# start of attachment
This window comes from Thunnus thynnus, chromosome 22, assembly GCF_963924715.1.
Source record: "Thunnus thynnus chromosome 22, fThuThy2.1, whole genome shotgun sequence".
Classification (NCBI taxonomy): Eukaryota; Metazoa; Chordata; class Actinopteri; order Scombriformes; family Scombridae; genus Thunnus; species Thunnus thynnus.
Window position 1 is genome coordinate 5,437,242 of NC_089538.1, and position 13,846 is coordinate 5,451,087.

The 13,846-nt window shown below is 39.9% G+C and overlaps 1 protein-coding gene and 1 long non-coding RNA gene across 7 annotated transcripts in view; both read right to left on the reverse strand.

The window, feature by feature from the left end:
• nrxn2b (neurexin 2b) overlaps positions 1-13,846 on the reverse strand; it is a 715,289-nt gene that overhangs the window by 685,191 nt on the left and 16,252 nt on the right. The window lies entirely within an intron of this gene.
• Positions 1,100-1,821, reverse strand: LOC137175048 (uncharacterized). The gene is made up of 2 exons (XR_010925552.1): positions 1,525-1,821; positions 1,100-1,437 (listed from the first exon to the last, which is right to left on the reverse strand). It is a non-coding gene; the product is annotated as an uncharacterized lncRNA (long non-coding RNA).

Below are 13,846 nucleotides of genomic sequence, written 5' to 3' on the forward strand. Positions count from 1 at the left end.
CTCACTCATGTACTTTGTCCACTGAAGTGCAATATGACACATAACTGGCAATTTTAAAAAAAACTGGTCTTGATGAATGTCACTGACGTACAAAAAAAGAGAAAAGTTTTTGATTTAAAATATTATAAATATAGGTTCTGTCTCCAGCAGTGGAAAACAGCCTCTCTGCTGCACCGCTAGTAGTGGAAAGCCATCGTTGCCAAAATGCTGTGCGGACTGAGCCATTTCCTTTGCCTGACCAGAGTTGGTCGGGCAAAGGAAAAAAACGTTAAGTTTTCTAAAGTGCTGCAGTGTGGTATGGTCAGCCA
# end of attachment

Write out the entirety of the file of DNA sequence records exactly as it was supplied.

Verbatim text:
This window comes from Thunnus thynnus, chromosome 22, assembly GCF_963924715.1.
Source record: "Thunnus thynnus chromosome 22, fThuThy2.1, whole genome shotgun sequence".
Classification (NCBI taxonomy): Eukaryota; Metazoa; Chordata; class Actinopteri; order Scombriformes; family Scombridae; genus Thunnus; species Thunnus thynnus.
Window position 1 is genome coordinate 5,437,242 of NC_089538.1, and position 13,846 is coordinate 5,451,087.

The 13,846-nt window shown below is 39.9% G+C and overlaps 1 protein-coding gene and 1 long non-coding RNA gene across 7 annotated transcripts in view; both read right to left on the reverse strand.

The window, feature by feature from the left end:
• nrxn2b (neurexin 2b) overlaps positions 1-13,846 on the reverse strand; it is a 715,289-nt gene that overhangs the window by 685,191 nt on the left and 16,252 nt on the right. The window lies entirely within an intron of this gene.
• Positions 1,100-1,821, reverse strand: LOC137175048 (uncharacterized). The gene is made up of 2 exons (XR_010925552.1): positions 1,525-1,821; positions 1,100-1,437 (listed from the first exon to the last, which is right to left on the reverse strand). It is a non-coding gene; the product is annotated as an uncharacterized lncRNA (long non-coding RNA).

Below are 13,846 nucleotides of genomic sequence, written 5' to 3' on the forward strand. Positions count from 1 at the left end.
CTCACTCATGTACTTTGTCCACTGAAGTGCAATATGACACATAACTGGCAATTTTAAAAAAAACTGGTCTTGATGAATGTCACTGACGTACAAAAAAAGAGAAAAGTTTTTGATTTAAAATATTATAAATATAGGTTCTGTCTCCAGCAGTGGAAAACAGCCTCTCTGCTGCACCGCTAGTAGTGGAAAGCCATCGTTGCCAAAATGCTGTGCGGACTGAGCCATTTCCTTTGCCTGACCAGAGTTGGTCGGGCAAAGGAAAAAAACGTTAAGTTTTCTAAAGTGCTGCAGTGTGGTATGGTCAGCCA